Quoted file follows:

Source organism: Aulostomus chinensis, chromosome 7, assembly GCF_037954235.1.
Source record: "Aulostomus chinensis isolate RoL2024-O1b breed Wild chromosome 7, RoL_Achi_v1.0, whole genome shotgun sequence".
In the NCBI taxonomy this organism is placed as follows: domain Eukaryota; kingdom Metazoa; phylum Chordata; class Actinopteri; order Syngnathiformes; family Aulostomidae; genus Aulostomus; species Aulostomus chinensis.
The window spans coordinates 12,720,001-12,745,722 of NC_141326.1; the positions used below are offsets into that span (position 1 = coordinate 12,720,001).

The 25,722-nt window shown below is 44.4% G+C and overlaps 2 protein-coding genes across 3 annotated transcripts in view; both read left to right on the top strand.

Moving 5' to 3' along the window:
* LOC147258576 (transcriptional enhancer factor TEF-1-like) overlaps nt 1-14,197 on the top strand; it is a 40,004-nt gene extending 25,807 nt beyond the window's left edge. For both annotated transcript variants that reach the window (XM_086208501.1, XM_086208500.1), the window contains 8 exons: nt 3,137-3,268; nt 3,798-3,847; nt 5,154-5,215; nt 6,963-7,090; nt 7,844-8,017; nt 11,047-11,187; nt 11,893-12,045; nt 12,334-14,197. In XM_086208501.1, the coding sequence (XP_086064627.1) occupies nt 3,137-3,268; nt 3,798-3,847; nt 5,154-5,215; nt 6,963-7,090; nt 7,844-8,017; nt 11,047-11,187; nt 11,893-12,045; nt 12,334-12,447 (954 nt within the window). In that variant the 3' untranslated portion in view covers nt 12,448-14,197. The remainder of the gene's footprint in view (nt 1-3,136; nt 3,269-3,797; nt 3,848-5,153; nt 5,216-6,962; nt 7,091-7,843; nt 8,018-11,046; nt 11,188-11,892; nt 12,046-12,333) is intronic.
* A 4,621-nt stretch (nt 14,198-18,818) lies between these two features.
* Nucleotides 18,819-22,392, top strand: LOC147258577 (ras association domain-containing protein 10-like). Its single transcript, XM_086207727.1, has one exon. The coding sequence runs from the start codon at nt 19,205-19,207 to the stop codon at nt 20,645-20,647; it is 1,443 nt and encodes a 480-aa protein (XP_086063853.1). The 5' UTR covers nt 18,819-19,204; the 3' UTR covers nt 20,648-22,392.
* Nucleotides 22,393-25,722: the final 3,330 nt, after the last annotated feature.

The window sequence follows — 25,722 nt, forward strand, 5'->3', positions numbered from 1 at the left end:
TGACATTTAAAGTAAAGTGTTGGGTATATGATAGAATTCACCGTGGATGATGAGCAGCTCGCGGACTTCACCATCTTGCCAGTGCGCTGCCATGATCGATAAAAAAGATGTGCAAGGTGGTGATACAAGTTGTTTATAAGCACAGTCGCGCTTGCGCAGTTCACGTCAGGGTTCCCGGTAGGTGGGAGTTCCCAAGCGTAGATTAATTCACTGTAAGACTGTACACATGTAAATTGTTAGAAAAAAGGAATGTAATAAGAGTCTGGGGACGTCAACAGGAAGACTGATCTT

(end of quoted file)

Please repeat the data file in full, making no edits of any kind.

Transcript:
Source organism: Aulostomus chinensis, chromosome 7, assembly GCF_037954235.1.
Source record: "Aulostomus chinensis isolate RoL2024-O1b breed Wild chromosome 7, RoL_Achi_v1.0, whole genome shotgun sequence".
In the NCBI taxonomy this organism is placed as follows: domain Eukaryota; kingdom Metazoa; phylum Chordata; class Actinopteri; order Syngnathiformes; family Aulostomidae; genus Aulostomus; species Aulostomus chinensis.
The window spans coordinates 12,720,001-12,745,722 of NC_141326.1; the positions used below are offsets into that span (position 1 = coordinate 12,720,001).

The 25,722-nt window shown below is 44.4% G+C and overlaps 2 protein-coding genes across 3 annotated transcripts in view; both read left to right on the top strand.

Moving 5' to 3' along the window:
* LOC147258576 (transcriptional enhancer factor TEF-1-like) overlaps nt 1-14,197 on the top strand; it is a 40,004-nt gene extending 25,807 nt beyond the window's left edge. For both annotated transcript variants that reach the window (XM_086208501.1, XM_086208500.1), the window contains 8 exons: nt 3,137-3,268; nt 3,798-3,847; nt 5,154-5,215; nt 6,963-7,090; nt 7,844-8,017; nt 11,047-11,187; nt 11,893-12,045; nt 12,334-14,197. In XM_086208501.1, the coding sequence (XP_086064627.1) occupies nt 3,137-3,268; nt 3,798-3,847; nt 5,154-5,215; nt 6,963-7,090; nt 7,844-8,017; nt 11,047-11,187; nt 11,893-12,045; nt 12,334-12,447 (954 nt within the window). In that variant the 3' untranslated portion in view covers nt 12,448-14,197. The remainder of the gene's footprint in view (nt 1-3,136; nt 3,269-3,797; nt 3,848-5,153; nt 5,216-6,962; nt 7,091-7,843; nt 8,018-11,046; nt 11,188-11,892; nt 12,046-12,333) is intronic.
* A 4,621-nt stretch (nt 14,198-18,818) lies between these two features.
* Nucleotides 18,819-22,392, top strand: LOC147258577 (ras association domain-containing protein 10-like). Its single transcript, XM_086207727.1, has one exon. The coding sequence runs from the start codon at nt 19,205-19,207 to the stop codon at nt 20,645-20,647; it is 1,443 nt and encodes a 480-aa protein (XP_086063853.1). The 5' UTR covers nt 18,819-19,204; the 3' UTR covers nt 20,648-22,392.
* Nucleotides 22,393-25,722: the final 3,330 nt, after the last annotated feature.

The window sequence follows — 25,722 nt, forward strand, 5'->3', positions numbered from 1 at the left end:
TGACATTTAAAGTAAAGTGTTGGGTATATGATAGAATTCACCGTGGATGATGAGCAGCTCGCGGACTTCACCATCTTGCCAGTGCGCTGCCATGATCGATAAAAAAGATGTGCAAGGTGGTGATACAAGTTGTTTATAAGCACAGTCGCGCTTGCGCAGTTCACGTCAGGGTTCCCGGTAGGTGGGAGTTCCCAAGCGTAGATTAATTCACTGTAAGACTGTACACATGTAAATTGTTAGAAAAAAGGAATGTAATAAGAGTCTGGGGACGTCAACAGGAAGACTGATCTT